ASSESSING FOREST SOIL DISTURBANCE THROUGH BIOGENIC GAS FLUXES
A Thesis Submitted to the Graduate Faculty of the University of Georgia
in Partial Fulfillment of Requirements for the Degree Master of Science
by Cornelius J Dulohery III, 1993
"Biogenic gas fluxes are composite indicators of soil condition that provide a relatively new way of viewing and analyzing soil disturbance."
"Some investigators regard CO2 evolution as representative of virtually all metabolic activity in the soil."
'Nitrous oxide and methane absorb infrared radiation and contribute to the natural containment of heat in the Earth's atmosphere. While N2O and CH4 concentrations in the atmosphere are 3 orders of magnitude lower than that of C02, they absorb infrared radiation much more strongly and their contributions to "global warming potential" are disproportionately large. (Lashof and Ahuja, 1990; Rhode 1990; Figure 4)'
"The present study will contribute to the scant database on sources and sinks of CO2, CH4, and N2O."
"A constant flux rate across the soil surface is desirable, as it indicates that effects sometimes associated with chambers (such as soil warming or decreased diffusion in the chamber headspace) either did not occur or did not affect the flux rate.... Evolution of all gases was linear throughout the study period."
"In an exponential regression that included all measurements from reference microsites in the study, temperature accounted for fully 85% of variation in soil respiration. Factors other than temperature became limiting with increasing severity of disturbance."
"The average N2:N2O-Nof active samples in laboratory incubations was 4.1. (Figure 39), suggesting that measurement of N2O alone greatly underestimated gaseous N loss."
"Residual soildamage from wet weather logging persisted into the establishment phase of the subsequent rotation, despite mitigation by bedding and fertilization."
Figure 8. [above] Typical examples of gas evolution in static chambers, showing linear rates of evolution. Some tests extended beyond the usual sampling period of 120 minutes (dashed line). R2 values shown in parentheses. [Indicates that chambers performed as expected with no evidence of negative feedback during the typical 2-hour sampling period.]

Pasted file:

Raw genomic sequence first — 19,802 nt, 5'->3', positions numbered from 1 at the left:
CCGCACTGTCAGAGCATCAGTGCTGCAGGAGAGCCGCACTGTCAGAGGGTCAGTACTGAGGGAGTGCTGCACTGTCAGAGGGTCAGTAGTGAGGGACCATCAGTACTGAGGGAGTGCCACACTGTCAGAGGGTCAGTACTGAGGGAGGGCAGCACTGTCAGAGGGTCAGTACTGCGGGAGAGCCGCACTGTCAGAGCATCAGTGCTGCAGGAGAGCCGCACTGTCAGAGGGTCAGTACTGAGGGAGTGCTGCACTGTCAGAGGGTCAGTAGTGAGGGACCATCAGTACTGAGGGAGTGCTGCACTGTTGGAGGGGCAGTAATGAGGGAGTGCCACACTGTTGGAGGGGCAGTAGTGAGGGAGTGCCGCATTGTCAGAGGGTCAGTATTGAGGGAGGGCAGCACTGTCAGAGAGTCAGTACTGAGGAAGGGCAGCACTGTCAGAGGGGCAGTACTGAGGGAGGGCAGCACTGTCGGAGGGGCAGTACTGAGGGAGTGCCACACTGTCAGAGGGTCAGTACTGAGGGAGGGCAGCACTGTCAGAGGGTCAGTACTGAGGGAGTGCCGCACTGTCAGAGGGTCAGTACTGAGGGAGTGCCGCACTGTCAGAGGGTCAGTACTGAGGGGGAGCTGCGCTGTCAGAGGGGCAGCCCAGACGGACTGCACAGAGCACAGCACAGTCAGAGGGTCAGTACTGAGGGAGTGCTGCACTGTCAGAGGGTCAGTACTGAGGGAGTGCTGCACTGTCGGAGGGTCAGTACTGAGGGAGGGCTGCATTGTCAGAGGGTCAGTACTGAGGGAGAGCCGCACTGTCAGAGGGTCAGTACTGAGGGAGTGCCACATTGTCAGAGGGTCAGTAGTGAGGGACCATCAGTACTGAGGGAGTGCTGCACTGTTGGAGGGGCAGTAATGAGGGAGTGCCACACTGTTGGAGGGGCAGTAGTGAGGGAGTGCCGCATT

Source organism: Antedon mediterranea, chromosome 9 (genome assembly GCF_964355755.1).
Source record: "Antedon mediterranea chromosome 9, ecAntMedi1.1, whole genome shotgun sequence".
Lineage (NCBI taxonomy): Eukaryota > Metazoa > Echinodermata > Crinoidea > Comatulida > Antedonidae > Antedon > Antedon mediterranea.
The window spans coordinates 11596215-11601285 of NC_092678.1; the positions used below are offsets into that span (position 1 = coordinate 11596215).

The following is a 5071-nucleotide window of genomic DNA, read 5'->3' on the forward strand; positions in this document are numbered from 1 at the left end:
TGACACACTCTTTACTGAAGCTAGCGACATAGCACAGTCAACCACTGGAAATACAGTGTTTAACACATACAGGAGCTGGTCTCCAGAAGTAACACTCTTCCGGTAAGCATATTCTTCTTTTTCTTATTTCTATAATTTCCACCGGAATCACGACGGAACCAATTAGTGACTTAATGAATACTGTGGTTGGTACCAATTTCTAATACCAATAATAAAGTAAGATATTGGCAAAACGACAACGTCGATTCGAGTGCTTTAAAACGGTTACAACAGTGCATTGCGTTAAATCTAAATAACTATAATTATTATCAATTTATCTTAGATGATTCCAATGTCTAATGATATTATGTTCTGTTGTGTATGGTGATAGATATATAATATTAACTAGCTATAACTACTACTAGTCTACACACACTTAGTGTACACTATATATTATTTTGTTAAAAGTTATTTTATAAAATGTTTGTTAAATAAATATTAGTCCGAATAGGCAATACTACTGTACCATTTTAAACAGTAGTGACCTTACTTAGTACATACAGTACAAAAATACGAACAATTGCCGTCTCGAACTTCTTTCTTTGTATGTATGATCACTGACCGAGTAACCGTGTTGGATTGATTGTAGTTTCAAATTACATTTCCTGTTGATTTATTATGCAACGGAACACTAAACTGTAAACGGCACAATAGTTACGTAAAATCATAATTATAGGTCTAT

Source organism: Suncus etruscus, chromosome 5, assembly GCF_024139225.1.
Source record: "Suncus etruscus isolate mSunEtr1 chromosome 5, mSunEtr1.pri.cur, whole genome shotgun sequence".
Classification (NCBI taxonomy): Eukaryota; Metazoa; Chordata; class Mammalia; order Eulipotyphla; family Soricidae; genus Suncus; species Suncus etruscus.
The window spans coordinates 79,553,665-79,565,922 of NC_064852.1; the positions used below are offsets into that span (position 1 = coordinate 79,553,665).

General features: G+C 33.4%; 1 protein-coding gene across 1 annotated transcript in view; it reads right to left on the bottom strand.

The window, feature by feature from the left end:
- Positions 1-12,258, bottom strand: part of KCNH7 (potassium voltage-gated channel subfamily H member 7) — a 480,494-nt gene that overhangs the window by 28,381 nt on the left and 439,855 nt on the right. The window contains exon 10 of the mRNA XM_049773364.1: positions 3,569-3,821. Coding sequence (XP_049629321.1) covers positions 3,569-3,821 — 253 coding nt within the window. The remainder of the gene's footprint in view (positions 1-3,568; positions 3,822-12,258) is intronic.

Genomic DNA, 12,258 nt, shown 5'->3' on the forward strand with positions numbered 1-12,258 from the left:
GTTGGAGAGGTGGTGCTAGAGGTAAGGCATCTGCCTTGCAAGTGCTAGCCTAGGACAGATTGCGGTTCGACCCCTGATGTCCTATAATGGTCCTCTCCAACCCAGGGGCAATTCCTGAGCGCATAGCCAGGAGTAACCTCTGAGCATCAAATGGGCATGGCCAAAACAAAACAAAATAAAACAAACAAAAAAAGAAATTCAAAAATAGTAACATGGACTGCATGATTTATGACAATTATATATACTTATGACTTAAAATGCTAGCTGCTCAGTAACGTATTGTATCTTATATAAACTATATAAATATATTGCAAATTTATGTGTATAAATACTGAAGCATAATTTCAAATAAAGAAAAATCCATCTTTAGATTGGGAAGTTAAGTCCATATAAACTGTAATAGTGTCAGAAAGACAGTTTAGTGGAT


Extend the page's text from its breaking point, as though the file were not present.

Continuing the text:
Figure 22. [above] Carbon dioxide evolution vs. temperature for all microsite measurements over the entire study period, with individual microsite types highlighted. Each microsite type is represented by 64 Points.
Figure 24. [above] Exponential regressions of carbon dioxide vs. temperature for four microsite types. Temperature accounts for 85% of the variation in carbon-dioxide evolution in the reference areas over the course of the study period. Reference areas define the upper limit of soil respiration. Sources of variation other than temperature are apparent in the bedded areas with and without previous damage...
Table 18. [below] Percent difference in variables in previously damaged beds compared with previously undamaged beds. [These are the residual effects of harvest damage.]
Table 1.9. Percent difference in variables in bed microsites compared with reference microsites. [These are the effects of tillage.]
Items not in original thesis...
Supplemental photo 1. Gas flux chambers in situ on reference plots, Francis Marion National Forest.
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